I recently volunteered to play a major role in a project that the organization could have hired out instead. I cheerfully and willingly offered to contribute significant hours gratis, but the leaders were hesitant to accept.

“I don’t want to take advantage of you,” one said.

I don’t want them to take advantage of me either! (Although it seems hard to take advantage of someone if they offer of their own free will…)

It seems that the key distinction in this scenario was that we were taking advantage of the opportunity that allowed me to be able to be involved in this way. I had both the ability and the availability at the same moment as their need, and it was because of this juncture that I raised my hand.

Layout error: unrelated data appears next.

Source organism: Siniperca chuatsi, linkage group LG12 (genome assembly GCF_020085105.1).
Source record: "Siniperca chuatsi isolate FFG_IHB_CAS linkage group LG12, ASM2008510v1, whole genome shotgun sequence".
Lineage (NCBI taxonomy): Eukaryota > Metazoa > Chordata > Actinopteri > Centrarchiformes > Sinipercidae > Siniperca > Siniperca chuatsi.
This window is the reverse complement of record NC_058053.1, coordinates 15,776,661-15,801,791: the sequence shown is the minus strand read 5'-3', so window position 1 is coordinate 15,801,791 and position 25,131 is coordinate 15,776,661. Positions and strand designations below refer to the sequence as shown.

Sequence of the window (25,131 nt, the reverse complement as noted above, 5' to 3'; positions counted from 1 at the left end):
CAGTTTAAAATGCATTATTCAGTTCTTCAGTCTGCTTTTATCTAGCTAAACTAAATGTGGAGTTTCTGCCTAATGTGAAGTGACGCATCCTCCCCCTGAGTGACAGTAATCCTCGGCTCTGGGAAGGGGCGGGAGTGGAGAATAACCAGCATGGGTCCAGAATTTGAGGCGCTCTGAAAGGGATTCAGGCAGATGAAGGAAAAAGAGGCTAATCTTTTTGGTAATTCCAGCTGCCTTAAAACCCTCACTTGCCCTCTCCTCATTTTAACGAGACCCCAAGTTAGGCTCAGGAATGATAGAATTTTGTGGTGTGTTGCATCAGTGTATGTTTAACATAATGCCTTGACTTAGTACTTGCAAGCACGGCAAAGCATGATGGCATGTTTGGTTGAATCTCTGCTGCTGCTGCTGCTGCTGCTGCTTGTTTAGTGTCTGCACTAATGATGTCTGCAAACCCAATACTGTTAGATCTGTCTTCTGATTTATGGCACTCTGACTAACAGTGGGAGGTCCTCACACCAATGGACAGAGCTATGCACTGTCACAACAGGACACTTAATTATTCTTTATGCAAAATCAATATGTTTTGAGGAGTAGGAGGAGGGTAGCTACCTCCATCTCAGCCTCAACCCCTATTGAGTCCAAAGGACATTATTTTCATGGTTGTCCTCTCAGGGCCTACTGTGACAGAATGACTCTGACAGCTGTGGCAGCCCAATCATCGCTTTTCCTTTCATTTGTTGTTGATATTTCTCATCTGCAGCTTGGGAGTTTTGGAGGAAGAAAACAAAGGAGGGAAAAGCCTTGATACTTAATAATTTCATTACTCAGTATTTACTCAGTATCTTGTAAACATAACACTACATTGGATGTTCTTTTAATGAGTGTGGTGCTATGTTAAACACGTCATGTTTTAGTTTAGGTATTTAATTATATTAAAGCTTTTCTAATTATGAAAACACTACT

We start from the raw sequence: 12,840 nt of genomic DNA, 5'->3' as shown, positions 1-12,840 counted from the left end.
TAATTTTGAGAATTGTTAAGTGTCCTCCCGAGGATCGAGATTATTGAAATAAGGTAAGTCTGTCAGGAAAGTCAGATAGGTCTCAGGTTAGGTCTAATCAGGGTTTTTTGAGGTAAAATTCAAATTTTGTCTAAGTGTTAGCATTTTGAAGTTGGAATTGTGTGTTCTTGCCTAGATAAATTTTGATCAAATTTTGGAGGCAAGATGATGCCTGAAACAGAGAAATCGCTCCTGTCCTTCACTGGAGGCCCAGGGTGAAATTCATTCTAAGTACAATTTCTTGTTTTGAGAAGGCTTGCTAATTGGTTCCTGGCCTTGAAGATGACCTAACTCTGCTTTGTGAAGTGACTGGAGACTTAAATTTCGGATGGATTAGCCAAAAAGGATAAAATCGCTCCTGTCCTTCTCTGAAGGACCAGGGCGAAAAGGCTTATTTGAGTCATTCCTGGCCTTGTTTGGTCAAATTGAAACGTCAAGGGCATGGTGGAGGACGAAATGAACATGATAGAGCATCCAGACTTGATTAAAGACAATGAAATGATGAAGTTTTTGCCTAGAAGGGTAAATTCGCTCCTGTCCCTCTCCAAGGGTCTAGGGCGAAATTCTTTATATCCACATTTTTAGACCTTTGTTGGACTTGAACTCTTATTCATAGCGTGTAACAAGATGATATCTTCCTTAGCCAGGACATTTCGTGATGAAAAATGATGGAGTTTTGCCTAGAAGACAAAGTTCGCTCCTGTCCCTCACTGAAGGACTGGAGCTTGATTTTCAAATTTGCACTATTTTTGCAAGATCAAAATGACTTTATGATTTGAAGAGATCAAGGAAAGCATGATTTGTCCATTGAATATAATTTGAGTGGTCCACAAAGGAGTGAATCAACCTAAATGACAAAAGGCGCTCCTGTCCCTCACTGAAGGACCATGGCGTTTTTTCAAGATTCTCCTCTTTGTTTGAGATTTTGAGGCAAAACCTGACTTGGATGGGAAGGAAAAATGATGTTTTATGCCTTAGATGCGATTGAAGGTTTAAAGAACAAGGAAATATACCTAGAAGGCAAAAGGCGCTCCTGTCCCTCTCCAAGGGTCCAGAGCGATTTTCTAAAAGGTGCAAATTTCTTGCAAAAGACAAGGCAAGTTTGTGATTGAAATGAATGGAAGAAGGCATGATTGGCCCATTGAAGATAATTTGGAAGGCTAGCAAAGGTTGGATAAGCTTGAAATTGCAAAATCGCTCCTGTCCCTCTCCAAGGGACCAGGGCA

When someone makes you an offer, assume that they genuinely want to make it. The person knows their circumstances and commitments and can best judge how their proposition fits within that context.

Just as with a gift or a compliment, a present of one’s time should be greeted with a polite “thank you” instead of “oh, you shouldn’t.” Grace in receiving is a gift, too.

beth triplett

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